September 10, 2001
Long mediates America's 'worship wars'
Church congregations across America may be grappling with traditional
versus contemporary worship styles, but faithful followers dont
have to choose between centuries-old hymns and the latest Christian chart-toppers,
according to theologys Tom Long.
In his recent book, Beyond the Worship Wars, Long discovered what
he calls a third way of worship that cannot be classified
as traditional, contemporary or even the cobbled-together compromise called
There are congregations who have discovered how to be faithful
to the great liturgical traditions of the church, but do it in a way that
is alert to the new cultural environment, said Long, Bandy Professor
of Preaching. These churches have created a new thing in the earth,
a form of worship that is authentically Christian, theologically rich
and magnetic to a seeking, restless, individualistic, deinstitutionalized
Starting with the thesis that every congregation in America struggles
with the question of how to worship, Long went looking for a variety of
churches successfully negotiating the so-called worship wars.
His study included churches large and small, some predominantly black,
some white, some Hispanic, some urban, some suburban. The congregations
encompassed both Catholic and a variety of Protestant denominations. What
they all have in common, he said, is an ability to remain both vital without
catering to pop culture and faithful without clinging to the past.
Long found a list of similarities among what he calls vital and
faithful congregations, and he features those qualities prominently
in the slim volume, which is meant to serve as a resource book and discussion
catalyst for pastors and laity alike.
In the last decade or so, church leadership consultants have noticed
that when a congregation is in crisis, the problem often is not that the
minister and other leaders are at loggerheads, say Long. The
problem is in worship.
Yet Long didnt want to approach the worship issue from a standpoint
of diagnosing whats wrong. We have built our understanding
on the basis of sick congregations that are dysfunctional, he said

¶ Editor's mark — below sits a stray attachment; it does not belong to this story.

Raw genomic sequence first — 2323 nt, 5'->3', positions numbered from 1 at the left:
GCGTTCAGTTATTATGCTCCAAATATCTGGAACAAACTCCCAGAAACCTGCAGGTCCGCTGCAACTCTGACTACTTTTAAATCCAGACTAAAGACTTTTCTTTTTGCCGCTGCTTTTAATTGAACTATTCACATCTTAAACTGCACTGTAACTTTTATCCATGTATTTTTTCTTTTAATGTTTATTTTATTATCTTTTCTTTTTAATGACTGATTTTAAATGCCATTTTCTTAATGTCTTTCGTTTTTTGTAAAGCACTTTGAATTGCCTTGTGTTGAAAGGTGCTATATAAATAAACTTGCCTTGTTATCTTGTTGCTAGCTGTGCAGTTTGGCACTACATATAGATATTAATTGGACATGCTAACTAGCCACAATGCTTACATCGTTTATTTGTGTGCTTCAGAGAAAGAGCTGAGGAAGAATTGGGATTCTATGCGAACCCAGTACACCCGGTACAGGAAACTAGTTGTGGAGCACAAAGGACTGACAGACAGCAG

of the traditional approach to church leadership and worship studies.
My thought was, lets study healthy congregations and see what
they are doing that can be replicated by other congregations.
The creativity and energy in American Christian life has moved
out of the seminaries and the denominational headquarters and into the
local grassroots parishes, Long said. This creativity is embodied
in imaginative pastors who have responded to the drastic and often negative
changes in American church culture by stepping back and rethinking what
it means to do church.
In the vital congregations Long studied, virtually all of these leaders
were strong, which came as the biggest surprise of the study. I
wanted to find democratic pastors who honored the ministry of laity by
sharing power. This is a myth I carry with me from the 60s of what good
congregational leadership is like, Long says.
What he found was a new kind of leader. They are strong and aggressive,
but they dont use these qualities in self-serving ways, but to empower
people, says Long. Theyre also willing to generate some
hostility; all of them did. None of them avoided conflict.
Long, named one of the nations top preachers by Newsweek,
didnt find many similarities among sermons and preaching styles
in the churches he studied, nor did he experience any fiery oratory. Its
much more like the host at a wonderful dinner party of friends who stands
up and says the right thing in the middle of the process, he said.
I tried to put myself in the shoes of a visitor, Long said.
These churches knew me by name, connected me with others and provided
an environment in which I could offer myself to God. People are hungry
Long said has two levels of hope for his book: First, he wants it to be useful for churches seeking worship renewal, who would aspire to be vital and faithful congregations. This is something I want lay folks to talk about in their churches, he said. My more ambitious goal is to change the paradigm for ministers.